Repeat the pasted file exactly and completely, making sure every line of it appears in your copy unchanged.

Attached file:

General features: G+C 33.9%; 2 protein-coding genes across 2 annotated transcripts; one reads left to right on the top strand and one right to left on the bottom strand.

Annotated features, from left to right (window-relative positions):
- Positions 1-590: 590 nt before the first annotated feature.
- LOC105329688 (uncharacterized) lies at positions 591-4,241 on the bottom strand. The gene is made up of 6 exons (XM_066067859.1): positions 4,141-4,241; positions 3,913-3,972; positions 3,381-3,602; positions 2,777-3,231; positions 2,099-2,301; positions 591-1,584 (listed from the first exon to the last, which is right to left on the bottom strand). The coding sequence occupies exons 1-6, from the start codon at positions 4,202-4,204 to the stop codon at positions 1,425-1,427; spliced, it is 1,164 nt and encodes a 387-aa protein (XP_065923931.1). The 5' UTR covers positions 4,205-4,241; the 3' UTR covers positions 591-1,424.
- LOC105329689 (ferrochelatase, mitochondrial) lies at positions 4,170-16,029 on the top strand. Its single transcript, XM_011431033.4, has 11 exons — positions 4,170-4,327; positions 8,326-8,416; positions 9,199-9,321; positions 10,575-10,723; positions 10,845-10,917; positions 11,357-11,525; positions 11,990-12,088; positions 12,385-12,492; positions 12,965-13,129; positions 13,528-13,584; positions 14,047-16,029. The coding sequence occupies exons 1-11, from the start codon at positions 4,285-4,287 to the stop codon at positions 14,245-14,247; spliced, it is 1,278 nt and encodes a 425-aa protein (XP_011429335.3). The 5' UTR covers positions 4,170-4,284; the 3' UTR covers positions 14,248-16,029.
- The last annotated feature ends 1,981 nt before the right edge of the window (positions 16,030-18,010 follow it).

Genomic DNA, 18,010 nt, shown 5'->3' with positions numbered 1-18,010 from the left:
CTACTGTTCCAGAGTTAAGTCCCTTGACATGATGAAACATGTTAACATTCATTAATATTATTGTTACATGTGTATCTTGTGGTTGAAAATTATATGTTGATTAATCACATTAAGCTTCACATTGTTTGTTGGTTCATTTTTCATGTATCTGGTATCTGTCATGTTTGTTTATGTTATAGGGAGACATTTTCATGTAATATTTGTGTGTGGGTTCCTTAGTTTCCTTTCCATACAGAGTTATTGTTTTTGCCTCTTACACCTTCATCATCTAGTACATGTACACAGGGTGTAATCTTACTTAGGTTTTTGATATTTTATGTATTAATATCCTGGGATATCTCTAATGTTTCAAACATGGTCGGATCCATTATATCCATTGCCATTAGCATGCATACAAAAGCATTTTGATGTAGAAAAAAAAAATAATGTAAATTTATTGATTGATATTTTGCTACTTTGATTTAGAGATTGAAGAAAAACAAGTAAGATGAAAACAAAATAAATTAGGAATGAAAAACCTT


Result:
General features: G+C 33.9%; 2 protein-coding genes across 2 annotated transcripts; one reads left to right on the top strand and one right to left on the bottom strand.

Annotated features, from left to right (window-relative positions):
- Positions 1-590: 590 nt before the first annotated feature.
- LOC105329688 (uncharacterized) lies at positions 591-4,241 on the bottom strand. The gene is made up of 6 exons (XM_066067859.1): positions 4,141-4,241; positions 3,913-3,972; positions 3,381-3,602; positions 2,777-3,231; positions 2,099-2,301; positions 591-1,584 (listed from the first exon to the last, which is right to left on the bottom strand). The coding sequence occupies exons 1-6, from the start codon at positions 4,202-4,204 to the stop codon at positions 1,425-1,427; spliced, it is 1,164 nt and encodes a 387-aa protein (XP_065923931.1). The 5' UTR covers positions 4,205-4,241; the 3' UTR covers positions 591-1,424.
- LOC105329689 (ferrochelatase, mitochondrial) lies at positions 4,170-16,029 on the top strand. Its single transcript, XM_011431033.4, has 11 exons — positions 4,170-4,327; positions 8,326-8,416; positions 9,199-9,321; positions 10,575-10,723; positions 10,845-10,917; positions 11,357-11,525; positions 11,990-12,088; positions 12,385-12,492; positions 12,965-13,129; positions 13,528-13,584; positions 14,047-16,029. The coding sequence occupies exons 1-11, from the start codon at positions 4,285-4,287 to the stop codon at positions 14,245-14,247; spliced, it is 1,278 nt and encodes a 425-aa protein (XP_011429335.3). The 5' UTR covers positions 4,170-4,284; the 3' UTR covers positions 14,248-16,029.
- The last annotated feature ends 1,981 nt before the right edge of the window (positions 16,030-18,010 follow it).

Genomic DNA, 18,010 nt, shown 5'->3' with positions numbered 1-18,010 from the left:
CTACTGTTCCAGAGTTAAGTCCCTTGACATGATGAAACATGTTAACATTCATTAATATTATTGTTACATGTGTATCTTGTGGTTGAAAATTATATGTTGATTAATCACATTAAGCTTCACATTGTTTGTTGGTTCATTTTTCATGTATCTGGTATCTGTCATGTTTGTTTATGTTATAGGGAGACATTTTCATGTAATATTTGTGTGTGGGTTCCTTAGTTTCCTTTCCATACAGAGTTATTGTTTTTGCCTCTTACACCTTCATCATCTAGTACATGTACACAGGGTGTAATCTTACTTAGGTTTTTGATATTTTATGTATTAATATCCTGGGATATCTCTAATGTTTCAAACATGGTCGGATCCATTATATCCATTGCCATTAGCATGCATACAAAAGCATTTTGATGTAGAAAAAAAAAATAATGTAAATTTATTGATTGATATTTTGCTACTTTGATTTAGAGATTGAAGAAAAACAAGTAAGATGAAAACAAAATAAATTAGGAATGAAAAACCTT